“We’re all trying to think through how to make high school as valuable as possible. That’s the big question,” said Secretary of Education Katie Jenner.

Board members plan to vote on new diploma requirements in September. Under state law, Indiana must adopt new requirements by December.

Parents, teachers, board members react to diploma rules

During the board’s public comment, several parents shared concerns about the proposed new requirements’ effects on their current middle schoolers.

“When businesses and colleges sift through resumes, the ones that have the top requirements are shuffled to the top,” said Christie Toops. “If a college sees a GPS Diploma, where is that going to stand in terms of other applicants from other states?”

Foreign language teachers also said their subject would become optional under both of the new GPS diplomas — currently it’s required for the Academic Honors diploma — to the detriment of students who wish to attend college, work in global industries, or enlist in the military.

Terry Spradlin of the Indiana School Boards Association said the organization supported the flexibility of the new diplomas, but called on the board to restore a version of the Academic Honors diploma.

Board members have generally been supportive of the proposed rule changes for diplomas. On Wednesday, however, several did say that department officials must provide a clear roadmap of the coursework that would be required at each grade level and for each diploma path.

Work experience is highly valuable, but perhaps not necessary for every student.

But board member Scott Bess, founder of Purdue Polytechnic High School in Indianapolis, said colleges look at the coursework that students have completed, not their diploma type, and that the courses associated with an Academic Honors diploma wouldn’t disappear just because the diploma does.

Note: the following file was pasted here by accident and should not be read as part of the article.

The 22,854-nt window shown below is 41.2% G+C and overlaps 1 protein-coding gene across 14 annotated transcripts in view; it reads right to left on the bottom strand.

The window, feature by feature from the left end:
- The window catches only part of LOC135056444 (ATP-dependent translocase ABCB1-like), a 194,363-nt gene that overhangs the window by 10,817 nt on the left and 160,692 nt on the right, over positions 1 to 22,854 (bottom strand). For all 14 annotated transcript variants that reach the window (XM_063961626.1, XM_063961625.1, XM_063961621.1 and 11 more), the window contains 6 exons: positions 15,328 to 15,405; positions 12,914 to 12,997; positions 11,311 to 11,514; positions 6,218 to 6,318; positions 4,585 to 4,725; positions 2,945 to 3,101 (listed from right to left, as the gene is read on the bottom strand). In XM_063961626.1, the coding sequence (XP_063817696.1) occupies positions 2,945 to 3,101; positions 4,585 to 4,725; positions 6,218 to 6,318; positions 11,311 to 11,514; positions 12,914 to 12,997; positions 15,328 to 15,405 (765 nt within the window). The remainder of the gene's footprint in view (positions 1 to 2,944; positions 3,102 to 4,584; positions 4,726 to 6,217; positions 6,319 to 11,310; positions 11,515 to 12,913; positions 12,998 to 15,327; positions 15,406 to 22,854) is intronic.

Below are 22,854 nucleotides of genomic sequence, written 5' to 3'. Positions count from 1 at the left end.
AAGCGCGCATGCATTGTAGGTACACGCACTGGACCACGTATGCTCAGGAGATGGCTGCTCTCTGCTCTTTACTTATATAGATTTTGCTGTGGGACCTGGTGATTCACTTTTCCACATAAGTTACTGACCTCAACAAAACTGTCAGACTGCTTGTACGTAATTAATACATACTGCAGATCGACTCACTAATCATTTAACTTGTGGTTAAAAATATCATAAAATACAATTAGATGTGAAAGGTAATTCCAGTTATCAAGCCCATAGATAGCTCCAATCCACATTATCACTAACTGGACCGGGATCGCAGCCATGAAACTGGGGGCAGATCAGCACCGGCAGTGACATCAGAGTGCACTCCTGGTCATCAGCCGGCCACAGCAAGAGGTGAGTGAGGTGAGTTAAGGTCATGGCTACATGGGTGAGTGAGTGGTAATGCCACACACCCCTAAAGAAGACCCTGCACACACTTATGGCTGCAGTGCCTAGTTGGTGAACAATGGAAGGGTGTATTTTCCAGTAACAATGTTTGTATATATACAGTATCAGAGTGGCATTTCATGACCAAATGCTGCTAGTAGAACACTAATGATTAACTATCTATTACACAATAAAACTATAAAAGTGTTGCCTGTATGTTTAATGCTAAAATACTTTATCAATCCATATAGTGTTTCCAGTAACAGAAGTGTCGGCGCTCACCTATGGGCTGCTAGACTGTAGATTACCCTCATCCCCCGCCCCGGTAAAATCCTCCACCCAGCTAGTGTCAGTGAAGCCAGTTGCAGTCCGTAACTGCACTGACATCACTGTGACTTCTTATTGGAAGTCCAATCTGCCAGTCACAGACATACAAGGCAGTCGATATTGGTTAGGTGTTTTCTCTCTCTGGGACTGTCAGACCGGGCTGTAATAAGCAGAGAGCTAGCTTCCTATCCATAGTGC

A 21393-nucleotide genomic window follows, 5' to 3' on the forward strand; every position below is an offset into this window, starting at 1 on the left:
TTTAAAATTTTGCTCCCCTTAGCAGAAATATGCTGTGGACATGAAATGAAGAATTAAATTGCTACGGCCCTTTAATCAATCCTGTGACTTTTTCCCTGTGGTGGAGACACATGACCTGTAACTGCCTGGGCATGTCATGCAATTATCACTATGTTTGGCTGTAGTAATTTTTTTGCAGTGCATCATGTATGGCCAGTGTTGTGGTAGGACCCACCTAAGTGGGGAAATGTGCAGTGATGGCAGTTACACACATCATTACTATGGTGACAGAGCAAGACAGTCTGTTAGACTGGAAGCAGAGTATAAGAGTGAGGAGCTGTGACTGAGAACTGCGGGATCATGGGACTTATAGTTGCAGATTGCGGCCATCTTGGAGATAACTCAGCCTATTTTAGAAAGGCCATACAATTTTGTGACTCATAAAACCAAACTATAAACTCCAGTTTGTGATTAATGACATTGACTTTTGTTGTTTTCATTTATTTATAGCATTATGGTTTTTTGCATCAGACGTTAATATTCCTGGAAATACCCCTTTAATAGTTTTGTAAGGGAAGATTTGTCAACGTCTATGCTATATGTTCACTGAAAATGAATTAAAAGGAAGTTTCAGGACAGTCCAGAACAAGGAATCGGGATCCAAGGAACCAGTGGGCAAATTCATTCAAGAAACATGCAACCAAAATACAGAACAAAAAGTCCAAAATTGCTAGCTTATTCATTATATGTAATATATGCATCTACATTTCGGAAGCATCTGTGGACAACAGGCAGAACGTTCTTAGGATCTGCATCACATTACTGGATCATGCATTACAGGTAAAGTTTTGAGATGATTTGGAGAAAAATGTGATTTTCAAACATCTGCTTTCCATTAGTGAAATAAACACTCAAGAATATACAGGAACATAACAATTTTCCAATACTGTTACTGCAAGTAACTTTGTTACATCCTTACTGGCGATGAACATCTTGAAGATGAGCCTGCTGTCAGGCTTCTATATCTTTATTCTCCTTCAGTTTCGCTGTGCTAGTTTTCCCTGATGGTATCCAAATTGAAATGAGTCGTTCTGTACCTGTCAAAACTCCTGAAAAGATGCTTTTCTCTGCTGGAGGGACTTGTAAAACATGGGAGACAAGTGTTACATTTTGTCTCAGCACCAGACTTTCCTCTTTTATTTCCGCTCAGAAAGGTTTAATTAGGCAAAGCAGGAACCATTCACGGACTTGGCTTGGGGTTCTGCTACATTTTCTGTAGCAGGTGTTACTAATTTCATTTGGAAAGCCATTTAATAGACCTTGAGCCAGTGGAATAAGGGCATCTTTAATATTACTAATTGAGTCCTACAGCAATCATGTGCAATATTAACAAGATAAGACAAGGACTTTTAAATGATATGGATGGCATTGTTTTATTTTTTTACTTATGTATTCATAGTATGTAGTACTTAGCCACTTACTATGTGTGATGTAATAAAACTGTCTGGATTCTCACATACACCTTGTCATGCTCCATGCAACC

He said he would oppose returning to a checklist of coursework that students must complete to earn a diploma.

[Related: Native Americans turn to charter schools to reclaim their kids’ education]

Board member B.J. Watts, executive director of the OptIN career training program in Evansville schools, said that work experience is highly valuable, but perhaps not necessary for every student. Furthermore, he said he might be unable to place all 1,500 seniors in jobs.

Board member Pat Mapes, superintendent of Hamilton Southeastern schools, noted that flexibility is needed for students who might switch from an employment-focused path to an enrollment-focused one, for example.

[Related: Data science under fire: What math do high schoolers really need?]

Mapes said he suggested that Hamilton Southeastern might offer its own Academic Honors diploma for students aiming to attend college.

The department is taking public comment online about the diploma requirements, and has so far received over 4,000 responses.


Aleksandra Appleton covers Indiana education policy and writes about K-12 schools across the state. She previously reported on schools in Las Vegas and Fresno, California. Her work has appeared in  Bloomberg CityLab, Bloomberg News, Miami Herald, Mother Jones, MSN (US), U.S. News & World Report, Washington Times and more.

Chalkbeat is a nonprofit news site covering educational change in public schools.